30 October 2014


In Pasadena, where I live, the community values careful monitoring of the design of new construction and remodeling of buildings. The city has established a panel to review proposed building projects which, as a group, is aptly called, 'The Design Review Board'. This panel, consisting of professionals and other appointed interested parties, takes its work seriously. It's not easy to get their approval.

An applicant must go through a rigorous and multi-stepped process, satisfying City staff about the suitability and code-compliance of the proposed project. Having run through that pre-administrative gauntlet, the applicant then faces a series of hearings before the Board. These hearings are often nerve racking, time and resource consuming, and sometime even humiliating experiences. To the board’s credit, the process weeds out the really ugly and inappropriate proposals. Yet the rigor of maneuvering through an arduous administrative process too often discourages well intentioned project owners and talented designers and architects from crafting a great project.

I believe some simplification and definition of purpose is in line. My suggestion is that this panel and ones like it really only need to focus on two things:
  1. HOW THE PROJECT CONTRIBUTES TO THE STREET (or any other relevant public space): Things that review boards obsess on—style, proportions, level of detail, all having to do with the building—they don't matter nearly as much as that limited portion of the building that contributes to the ‘outdoor room’ on which it adjoins. Transitions, contributions to the sculptural quality of the street space, and the processional quality of the outdoor space (is it fun to walk down the street and enjoy the building as one passes by?), these are the most important things in the larger sense.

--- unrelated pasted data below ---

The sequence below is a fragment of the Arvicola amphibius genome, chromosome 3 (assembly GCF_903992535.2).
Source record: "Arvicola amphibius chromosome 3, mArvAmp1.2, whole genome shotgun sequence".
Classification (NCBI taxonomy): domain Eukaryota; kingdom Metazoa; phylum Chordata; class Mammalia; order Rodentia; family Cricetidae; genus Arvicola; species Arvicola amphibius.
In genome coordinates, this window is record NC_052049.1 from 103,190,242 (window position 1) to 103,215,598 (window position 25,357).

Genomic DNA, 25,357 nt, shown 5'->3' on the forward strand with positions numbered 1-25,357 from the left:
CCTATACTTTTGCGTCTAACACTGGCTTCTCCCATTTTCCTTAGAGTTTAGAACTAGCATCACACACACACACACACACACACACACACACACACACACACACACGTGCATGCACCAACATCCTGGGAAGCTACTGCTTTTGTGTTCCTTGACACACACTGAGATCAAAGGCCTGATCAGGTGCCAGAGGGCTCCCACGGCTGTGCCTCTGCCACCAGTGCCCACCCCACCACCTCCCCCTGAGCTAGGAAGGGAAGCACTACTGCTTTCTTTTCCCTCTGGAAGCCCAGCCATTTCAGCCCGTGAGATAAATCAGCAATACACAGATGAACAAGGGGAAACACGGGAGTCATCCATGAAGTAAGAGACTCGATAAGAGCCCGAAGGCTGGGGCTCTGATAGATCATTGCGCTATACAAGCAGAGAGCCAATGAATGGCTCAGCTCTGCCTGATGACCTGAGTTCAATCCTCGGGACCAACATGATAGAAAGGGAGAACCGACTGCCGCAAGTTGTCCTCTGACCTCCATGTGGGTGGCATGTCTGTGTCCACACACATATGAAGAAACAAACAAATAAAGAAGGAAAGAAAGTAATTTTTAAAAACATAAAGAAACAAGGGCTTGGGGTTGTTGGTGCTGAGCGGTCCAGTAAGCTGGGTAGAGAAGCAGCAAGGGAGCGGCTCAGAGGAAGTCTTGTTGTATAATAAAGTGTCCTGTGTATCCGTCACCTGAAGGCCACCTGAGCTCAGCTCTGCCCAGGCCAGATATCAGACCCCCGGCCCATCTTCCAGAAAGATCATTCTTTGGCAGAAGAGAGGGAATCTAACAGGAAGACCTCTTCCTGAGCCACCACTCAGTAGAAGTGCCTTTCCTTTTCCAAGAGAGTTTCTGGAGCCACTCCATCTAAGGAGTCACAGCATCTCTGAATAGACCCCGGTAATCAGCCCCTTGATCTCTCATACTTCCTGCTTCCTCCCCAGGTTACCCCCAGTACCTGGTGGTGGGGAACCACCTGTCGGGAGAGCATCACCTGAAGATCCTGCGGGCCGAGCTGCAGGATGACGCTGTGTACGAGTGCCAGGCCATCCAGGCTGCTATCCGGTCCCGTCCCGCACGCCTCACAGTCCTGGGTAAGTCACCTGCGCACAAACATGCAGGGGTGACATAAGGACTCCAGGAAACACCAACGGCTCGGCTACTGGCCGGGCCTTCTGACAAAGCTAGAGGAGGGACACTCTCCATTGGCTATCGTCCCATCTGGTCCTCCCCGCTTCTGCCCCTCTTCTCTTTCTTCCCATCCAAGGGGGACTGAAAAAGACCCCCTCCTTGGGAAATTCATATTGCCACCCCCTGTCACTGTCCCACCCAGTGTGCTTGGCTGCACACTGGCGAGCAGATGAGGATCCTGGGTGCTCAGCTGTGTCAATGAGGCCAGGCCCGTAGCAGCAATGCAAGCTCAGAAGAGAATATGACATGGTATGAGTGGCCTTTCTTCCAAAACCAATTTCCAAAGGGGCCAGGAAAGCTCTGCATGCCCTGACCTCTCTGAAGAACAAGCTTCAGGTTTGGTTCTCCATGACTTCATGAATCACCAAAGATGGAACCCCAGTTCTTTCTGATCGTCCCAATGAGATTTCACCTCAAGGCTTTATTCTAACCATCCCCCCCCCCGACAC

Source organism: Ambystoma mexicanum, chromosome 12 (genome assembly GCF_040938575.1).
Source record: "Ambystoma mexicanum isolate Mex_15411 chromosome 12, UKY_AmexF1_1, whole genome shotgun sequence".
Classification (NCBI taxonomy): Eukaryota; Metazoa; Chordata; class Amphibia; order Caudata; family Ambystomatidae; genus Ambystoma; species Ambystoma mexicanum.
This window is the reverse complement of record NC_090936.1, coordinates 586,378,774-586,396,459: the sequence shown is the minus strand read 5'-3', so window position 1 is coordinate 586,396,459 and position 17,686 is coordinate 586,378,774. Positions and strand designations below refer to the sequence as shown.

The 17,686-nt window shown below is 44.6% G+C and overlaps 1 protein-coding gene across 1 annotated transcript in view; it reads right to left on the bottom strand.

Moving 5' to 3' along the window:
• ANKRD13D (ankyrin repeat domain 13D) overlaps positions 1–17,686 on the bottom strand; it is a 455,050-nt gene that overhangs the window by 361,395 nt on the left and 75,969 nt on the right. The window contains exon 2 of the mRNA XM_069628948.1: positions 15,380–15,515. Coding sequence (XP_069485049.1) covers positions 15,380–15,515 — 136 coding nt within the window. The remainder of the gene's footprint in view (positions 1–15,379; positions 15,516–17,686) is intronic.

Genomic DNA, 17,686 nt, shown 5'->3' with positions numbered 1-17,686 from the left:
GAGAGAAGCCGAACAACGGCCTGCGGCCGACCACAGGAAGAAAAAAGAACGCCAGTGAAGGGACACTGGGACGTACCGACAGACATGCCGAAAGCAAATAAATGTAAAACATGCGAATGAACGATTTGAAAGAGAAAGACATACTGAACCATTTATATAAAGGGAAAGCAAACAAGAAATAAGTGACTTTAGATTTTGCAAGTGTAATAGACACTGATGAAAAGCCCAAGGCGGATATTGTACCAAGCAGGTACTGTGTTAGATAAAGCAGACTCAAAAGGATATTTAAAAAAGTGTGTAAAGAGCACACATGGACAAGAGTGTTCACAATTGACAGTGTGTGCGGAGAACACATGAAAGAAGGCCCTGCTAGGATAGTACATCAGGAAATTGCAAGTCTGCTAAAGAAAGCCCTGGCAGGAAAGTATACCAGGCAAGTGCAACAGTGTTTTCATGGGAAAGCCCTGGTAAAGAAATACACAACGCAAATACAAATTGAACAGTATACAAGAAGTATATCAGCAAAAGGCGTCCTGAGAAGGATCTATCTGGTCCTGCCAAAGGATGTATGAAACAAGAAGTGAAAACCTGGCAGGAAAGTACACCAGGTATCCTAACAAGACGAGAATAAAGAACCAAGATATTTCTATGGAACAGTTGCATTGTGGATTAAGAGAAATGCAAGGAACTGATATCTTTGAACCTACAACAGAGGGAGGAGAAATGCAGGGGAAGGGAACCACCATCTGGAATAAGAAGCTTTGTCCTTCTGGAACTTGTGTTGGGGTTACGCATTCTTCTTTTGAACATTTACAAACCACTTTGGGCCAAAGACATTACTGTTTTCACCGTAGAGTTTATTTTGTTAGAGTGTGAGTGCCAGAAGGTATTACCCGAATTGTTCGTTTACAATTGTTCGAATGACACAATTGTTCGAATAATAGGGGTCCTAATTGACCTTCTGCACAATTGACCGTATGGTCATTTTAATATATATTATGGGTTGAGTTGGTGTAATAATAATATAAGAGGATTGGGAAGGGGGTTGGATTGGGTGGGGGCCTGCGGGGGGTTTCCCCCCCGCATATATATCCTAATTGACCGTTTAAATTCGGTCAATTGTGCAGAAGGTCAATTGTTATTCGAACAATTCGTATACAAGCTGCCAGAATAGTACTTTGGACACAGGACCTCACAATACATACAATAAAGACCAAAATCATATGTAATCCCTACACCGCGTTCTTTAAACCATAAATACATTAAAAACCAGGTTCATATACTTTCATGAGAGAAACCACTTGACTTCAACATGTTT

2. QUALITY: The quality of the building itself, the substantial nature of its construction and the use of suitable materials and components (the things you touch and feel) need to be considered. These elements far more important than style, or proportions, or even the building’s other architectural features. It's not that these things don't have importance, but a good window is far more important then a cornice, or an undulating wall. And there is the added benefit of having a building that will stand up over time.
If a city and its design panel places its attention to basic building quality and how a building will contribute to its neighborhood as a whole, the remaining desirable architectural traits, appropriateness, and proportion tend to come through on their own.

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